Reports indicate that U.S. officials believe that the chemical weapon that was used on the Syrian town of Khan Sheikhoun was a nerve agent.
The officials said that the symptoms of those affected and the time at which it was deployed suggest that it was a nerve agent.
Attackers deliver nerve agents early in the morning to maximize on its impact. The time is considered best for the dispersal of nerve agents. The air temperature is coldest near the ground and there is also less air movement, this allows agent stick around.
A statement released on Tuesday by the World Health Organization revealed that the symptoms seen in the victims show that they were exposed to organophosphorus chemicals.
The category of chemicals is known to have nerve agents.
The Russian military has been fighting in support of Assad's government since September 2015. The Kremlin denied carrying out any strikes near the Khan Sheikhoun town. Russian defense ministry spokesman Igor Konoshenkov said the deadly leak came from a rebel workshop used to make chemical weapons.
He said that chemical weapons made by rebels at the site had previously been used by militants in Iraq.The Kremlin has been supporting Assad, who has been fighting rebels trying to overthrow him for more than six years.
One of the U.S. officials who was aware of the intelligence reporting agreed that a nerve agent had been used in the attack. The official also said that sarin was used back in August 2013 in an attack that killed as many as 1,700 Syrian civilians in the town of Ghouta.
The agent was delivered by short-range rockets again early in the morning. Another U.S. official also familiar with the intelligence said that either rockets or artillery was used in the town of Khan Sheikhoun. Witnesses on the ground reported aircraft nearby at the time of the explosion.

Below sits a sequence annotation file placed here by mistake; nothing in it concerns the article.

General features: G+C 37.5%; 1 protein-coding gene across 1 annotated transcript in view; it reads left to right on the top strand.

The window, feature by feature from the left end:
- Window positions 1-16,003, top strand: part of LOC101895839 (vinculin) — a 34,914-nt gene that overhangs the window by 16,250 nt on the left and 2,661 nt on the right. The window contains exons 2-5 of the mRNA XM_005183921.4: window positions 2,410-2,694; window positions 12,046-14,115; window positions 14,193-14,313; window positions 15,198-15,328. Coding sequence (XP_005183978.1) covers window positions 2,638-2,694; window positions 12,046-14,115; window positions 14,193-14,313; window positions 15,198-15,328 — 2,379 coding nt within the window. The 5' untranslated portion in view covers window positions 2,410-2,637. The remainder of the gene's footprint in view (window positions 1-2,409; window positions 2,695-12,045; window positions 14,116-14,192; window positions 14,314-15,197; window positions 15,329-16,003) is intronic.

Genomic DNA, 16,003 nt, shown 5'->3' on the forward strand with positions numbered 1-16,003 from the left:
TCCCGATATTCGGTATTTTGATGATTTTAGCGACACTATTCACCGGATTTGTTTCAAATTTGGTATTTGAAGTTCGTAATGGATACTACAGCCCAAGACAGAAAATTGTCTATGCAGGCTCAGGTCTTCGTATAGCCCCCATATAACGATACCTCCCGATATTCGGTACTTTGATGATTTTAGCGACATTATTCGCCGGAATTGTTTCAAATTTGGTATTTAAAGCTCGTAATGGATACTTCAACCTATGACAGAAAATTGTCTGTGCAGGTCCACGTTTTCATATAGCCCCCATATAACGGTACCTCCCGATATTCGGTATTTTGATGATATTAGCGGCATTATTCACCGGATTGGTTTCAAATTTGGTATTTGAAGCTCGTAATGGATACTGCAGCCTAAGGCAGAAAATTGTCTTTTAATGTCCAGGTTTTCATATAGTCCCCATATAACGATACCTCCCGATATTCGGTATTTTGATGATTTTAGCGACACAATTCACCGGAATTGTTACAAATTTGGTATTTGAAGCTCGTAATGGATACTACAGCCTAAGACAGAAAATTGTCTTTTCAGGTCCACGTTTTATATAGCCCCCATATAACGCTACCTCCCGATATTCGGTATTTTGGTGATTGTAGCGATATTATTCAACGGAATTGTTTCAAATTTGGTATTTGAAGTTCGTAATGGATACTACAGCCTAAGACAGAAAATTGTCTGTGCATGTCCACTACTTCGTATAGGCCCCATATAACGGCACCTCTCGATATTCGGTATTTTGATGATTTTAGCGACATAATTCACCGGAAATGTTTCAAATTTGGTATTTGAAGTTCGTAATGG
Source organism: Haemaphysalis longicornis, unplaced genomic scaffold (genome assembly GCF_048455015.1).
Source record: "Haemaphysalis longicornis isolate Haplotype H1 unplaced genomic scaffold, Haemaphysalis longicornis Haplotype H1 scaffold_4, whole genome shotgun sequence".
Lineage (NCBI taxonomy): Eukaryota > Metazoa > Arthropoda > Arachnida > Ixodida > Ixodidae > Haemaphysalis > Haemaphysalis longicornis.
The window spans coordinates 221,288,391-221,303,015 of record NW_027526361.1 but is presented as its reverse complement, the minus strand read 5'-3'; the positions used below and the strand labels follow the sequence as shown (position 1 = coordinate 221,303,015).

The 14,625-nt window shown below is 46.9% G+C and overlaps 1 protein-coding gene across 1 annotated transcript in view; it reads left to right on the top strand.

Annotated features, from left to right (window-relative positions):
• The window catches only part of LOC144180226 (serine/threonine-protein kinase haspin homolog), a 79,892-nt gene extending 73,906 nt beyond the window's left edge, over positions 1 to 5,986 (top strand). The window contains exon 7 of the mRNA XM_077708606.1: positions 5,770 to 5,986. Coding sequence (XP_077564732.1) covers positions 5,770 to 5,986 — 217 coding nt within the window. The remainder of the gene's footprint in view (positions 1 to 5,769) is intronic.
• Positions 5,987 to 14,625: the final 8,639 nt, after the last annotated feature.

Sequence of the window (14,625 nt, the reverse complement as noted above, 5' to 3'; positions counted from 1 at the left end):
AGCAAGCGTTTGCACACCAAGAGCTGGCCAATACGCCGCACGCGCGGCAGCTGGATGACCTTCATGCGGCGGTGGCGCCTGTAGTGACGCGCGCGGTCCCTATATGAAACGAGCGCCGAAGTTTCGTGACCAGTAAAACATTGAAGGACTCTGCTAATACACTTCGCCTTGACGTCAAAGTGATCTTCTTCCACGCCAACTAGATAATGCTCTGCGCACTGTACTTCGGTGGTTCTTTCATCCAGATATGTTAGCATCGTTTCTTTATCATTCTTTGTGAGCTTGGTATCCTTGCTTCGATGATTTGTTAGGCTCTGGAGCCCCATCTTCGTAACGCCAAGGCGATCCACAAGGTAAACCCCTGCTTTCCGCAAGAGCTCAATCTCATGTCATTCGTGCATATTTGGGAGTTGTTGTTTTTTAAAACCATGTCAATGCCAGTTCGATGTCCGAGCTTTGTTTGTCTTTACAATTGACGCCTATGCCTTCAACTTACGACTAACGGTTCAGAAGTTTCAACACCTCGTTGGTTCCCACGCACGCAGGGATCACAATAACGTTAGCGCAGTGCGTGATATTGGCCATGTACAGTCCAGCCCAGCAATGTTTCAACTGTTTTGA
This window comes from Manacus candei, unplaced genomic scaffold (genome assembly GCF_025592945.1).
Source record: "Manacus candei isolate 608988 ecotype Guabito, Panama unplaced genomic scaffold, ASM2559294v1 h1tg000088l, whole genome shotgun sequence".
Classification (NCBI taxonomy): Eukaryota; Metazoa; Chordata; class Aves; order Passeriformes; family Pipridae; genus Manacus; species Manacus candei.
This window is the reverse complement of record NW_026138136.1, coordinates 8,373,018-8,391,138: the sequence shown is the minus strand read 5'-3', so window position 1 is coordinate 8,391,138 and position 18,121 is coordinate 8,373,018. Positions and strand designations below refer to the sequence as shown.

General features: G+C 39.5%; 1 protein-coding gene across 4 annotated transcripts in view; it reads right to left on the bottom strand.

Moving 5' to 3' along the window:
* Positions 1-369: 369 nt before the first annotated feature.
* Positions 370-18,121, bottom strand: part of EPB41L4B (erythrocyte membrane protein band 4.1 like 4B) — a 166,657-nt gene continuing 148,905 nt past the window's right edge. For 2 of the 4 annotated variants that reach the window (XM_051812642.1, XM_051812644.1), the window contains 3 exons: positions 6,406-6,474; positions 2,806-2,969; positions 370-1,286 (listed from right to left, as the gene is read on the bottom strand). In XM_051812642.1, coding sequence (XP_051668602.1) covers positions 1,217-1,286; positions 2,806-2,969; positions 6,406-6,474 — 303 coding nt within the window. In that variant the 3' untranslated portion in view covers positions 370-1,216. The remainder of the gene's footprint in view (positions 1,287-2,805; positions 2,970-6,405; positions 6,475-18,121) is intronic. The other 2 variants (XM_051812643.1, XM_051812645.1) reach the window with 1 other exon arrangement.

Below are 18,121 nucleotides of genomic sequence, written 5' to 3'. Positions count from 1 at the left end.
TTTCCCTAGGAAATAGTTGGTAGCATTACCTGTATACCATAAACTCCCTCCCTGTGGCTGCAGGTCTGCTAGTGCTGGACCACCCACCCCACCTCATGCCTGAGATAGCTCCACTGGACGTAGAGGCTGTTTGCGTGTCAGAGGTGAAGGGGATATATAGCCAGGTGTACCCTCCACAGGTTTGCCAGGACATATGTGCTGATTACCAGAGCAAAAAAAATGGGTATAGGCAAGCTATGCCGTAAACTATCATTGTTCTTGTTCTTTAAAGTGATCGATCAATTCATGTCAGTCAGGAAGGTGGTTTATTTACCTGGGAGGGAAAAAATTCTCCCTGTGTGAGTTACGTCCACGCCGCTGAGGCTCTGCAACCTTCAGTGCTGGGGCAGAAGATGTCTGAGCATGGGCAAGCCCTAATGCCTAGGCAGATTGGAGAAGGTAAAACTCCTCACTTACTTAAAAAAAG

Reports from the UN observers said that the chemical had come from the Assad regime's stockpile. The Arab League and the European Union said the attack was carried out by the Assad regime. However, the Assad regime and Russia, blamed rebels.
Following the Ghouta attack, a U.S. and Russian-brokered agreement called for Syria to eliminate its chemical weapons stocks which included sarin. The agreement was successful since huge stocks were shipped out of Syria for destruction throughout 2013 and 2014. The U.S. Intelligence community believed that some chemical weapons were left behind.
The Syrian government was blamed by the United Nations for at least three chemical attacks, including a gas attack via aircraft in Qmenas, Syria in 2015. The Kremlin blamed Monday's chemical attack on a leak from a rebel chemical weapons cache that had been hit by a Syrian government airstrike.
The Organization for the Prohibition of Chemical Weapons (OPCW) said that it was conducting its Fact-Finding Mission (FFM). The mission is set to gather and analyze information from all the sources that are available.
The organization has not provided the time frame within which it will have gathered the facts on the incident. Assad's forces have used chlorine in their attacks on terrorist's targets. This was after the 2013 agreement to eliminate the Syrian stockpile. The use of chlorine is a violation of the Chemical Weapons Convention.